Acacia baeuerlenii facts for kids
Quick facts for kidsAcacia baeuerlenii
|Acacia baeuerlenii flowering in D'Aguilar National Park.|
|Acacia baeuerlenii occurrence data from Australasian Virtual Herbarium|
The shrub has slender habit and typically grows to a height of 1 to 4 m (3 ft 3 in to 13 ft 1 in) and has angled, ribbed and hairy branchlets. Like most species of Acacia it has phyllodes instead of true leaves. The evergreen and ascending phyllodes usually have a narrowly elliptic and are straight to slightly incurved. The glabrous phyllodes are 6.5 to 15 cm (2.6 to 5.9 in) in length and 4.5 to 13 mm (0.18 to 0.51 in) in width and have multiple distant main nerves. It blooms between June and August producing simple inflorescences in group of one to three along an axillary axis with a length of 1 to 10 mm (0.039 to 0.394 in). The spherical flowerheads have a diameter of 6 to 11 mm (0.24 to 0.43 in) and contain 30 to 40 white to cream-coloured flowers. Following flowering it produces hairy and leathery seed pods that are straight or occasionally twisted. The straight sided pods are 6 to 10 cm (2.4 to 3.9 in) in length and 6 to 8 mm (0.24 to 0.31 in) wide and have the seeds inside are arranged longitudinally. The dull dark brown seeds have a broadly oblong-elliptic shape with a length of 5 to 5.5 mm (0.20 to 0.22 in) and a thick and fleshy aril.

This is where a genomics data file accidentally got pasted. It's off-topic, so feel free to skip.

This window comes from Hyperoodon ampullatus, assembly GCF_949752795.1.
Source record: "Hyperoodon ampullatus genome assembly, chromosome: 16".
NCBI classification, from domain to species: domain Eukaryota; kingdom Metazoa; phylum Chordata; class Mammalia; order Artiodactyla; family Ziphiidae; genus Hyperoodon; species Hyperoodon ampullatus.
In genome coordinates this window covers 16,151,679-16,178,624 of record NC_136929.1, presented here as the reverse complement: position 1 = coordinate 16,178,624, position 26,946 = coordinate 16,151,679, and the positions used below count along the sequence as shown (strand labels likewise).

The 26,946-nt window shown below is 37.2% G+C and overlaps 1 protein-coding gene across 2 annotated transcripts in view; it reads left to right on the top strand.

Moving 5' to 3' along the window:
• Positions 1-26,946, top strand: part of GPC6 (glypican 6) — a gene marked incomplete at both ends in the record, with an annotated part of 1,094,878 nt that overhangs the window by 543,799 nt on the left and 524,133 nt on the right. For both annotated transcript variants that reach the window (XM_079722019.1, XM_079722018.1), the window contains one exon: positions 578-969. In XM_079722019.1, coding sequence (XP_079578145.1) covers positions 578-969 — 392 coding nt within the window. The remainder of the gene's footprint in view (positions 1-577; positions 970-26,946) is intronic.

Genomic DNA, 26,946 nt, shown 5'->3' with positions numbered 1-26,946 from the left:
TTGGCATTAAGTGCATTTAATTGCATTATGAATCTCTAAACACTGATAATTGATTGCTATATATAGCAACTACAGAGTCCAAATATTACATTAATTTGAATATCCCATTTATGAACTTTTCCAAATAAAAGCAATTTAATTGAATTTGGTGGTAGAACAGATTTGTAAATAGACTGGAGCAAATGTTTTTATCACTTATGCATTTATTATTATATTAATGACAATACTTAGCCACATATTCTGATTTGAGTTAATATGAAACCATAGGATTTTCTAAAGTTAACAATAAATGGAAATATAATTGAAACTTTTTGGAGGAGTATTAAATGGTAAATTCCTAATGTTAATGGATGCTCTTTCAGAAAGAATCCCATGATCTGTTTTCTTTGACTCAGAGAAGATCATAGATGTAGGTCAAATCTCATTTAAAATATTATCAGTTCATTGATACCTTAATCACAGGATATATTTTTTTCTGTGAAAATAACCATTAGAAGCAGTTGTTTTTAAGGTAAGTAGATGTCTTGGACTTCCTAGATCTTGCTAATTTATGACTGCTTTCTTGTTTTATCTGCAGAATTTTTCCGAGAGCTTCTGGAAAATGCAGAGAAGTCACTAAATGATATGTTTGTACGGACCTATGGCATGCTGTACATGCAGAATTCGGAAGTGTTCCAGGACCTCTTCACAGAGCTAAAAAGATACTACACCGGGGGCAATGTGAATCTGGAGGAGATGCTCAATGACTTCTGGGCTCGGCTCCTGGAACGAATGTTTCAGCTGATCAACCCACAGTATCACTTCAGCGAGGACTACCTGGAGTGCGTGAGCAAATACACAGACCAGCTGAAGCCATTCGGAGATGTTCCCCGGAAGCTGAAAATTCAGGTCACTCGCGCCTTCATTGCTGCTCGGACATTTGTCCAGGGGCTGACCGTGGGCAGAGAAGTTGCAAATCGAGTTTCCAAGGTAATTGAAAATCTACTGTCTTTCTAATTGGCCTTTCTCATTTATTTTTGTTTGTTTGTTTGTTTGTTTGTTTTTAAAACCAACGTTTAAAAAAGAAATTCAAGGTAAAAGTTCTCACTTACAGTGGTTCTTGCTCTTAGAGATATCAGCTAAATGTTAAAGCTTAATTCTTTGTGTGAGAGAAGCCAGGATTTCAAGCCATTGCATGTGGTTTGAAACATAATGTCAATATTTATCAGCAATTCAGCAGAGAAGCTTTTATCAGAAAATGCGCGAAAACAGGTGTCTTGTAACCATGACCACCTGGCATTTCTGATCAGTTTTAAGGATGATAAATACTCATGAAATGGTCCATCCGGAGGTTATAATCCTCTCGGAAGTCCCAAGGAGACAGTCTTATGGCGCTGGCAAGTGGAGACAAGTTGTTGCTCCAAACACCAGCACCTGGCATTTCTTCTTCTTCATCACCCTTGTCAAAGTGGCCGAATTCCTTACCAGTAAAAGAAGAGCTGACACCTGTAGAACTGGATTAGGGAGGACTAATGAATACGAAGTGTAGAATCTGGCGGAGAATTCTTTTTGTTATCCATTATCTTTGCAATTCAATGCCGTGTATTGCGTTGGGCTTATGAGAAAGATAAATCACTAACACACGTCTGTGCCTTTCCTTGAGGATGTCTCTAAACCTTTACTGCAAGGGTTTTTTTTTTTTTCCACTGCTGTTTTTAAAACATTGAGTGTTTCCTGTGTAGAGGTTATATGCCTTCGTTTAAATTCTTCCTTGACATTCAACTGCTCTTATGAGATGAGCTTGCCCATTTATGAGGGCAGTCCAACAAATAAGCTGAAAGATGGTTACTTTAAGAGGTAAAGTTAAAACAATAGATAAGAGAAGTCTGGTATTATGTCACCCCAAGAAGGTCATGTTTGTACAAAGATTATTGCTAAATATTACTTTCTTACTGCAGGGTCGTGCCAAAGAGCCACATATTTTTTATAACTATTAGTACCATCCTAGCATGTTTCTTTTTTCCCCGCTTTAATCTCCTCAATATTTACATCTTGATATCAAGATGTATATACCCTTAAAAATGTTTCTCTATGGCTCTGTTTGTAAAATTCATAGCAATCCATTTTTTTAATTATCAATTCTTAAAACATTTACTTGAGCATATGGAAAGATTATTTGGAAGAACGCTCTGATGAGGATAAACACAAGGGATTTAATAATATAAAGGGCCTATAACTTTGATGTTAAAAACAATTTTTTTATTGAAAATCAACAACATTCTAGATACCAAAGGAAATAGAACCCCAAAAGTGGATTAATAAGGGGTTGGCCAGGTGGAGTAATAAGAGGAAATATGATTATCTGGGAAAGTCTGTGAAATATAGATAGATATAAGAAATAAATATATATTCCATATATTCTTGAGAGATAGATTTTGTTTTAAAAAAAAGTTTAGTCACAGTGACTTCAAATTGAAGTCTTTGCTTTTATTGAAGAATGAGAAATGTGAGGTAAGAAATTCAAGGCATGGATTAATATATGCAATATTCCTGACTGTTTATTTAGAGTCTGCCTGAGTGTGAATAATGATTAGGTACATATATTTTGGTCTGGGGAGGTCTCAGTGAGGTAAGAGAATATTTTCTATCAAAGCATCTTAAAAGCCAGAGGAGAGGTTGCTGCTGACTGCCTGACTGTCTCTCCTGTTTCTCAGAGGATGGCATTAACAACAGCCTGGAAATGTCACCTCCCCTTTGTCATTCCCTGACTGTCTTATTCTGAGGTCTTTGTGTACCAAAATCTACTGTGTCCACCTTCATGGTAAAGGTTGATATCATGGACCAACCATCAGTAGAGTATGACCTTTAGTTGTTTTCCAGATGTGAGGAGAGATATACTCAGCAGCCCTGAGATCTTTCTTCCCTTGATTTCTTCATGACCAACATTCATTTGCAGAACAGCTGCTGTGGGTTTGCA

The species was first formally described in 1896 by the botanists Joseph Maiden and Richard Thomas Baker as part of the work Descriptions of some new species of plants from New South Wales as published in the Proceedings of the Linnean Society of New South Wales. It was reclassified as Racosperma baeuerlenii in 1987 by Leslie Pedley then transferred back to genus Acacia in 2001. The only other synonym is Acacia baeuerleni. The specific epithet honours the William (Wilhelm) Baeuerlen who collected the type specimen. It is similar in appearance to Acacia tessellata and Acacia venulosa.
The range of the plant extends from around Maclean and north of Red Rock and the Gibraltar Range in the north eastern New South Wales in the south up to around Helidon in south-eastern Queensland in the north. It is often sandy soils as a part of dry sclerophyll forest communities.
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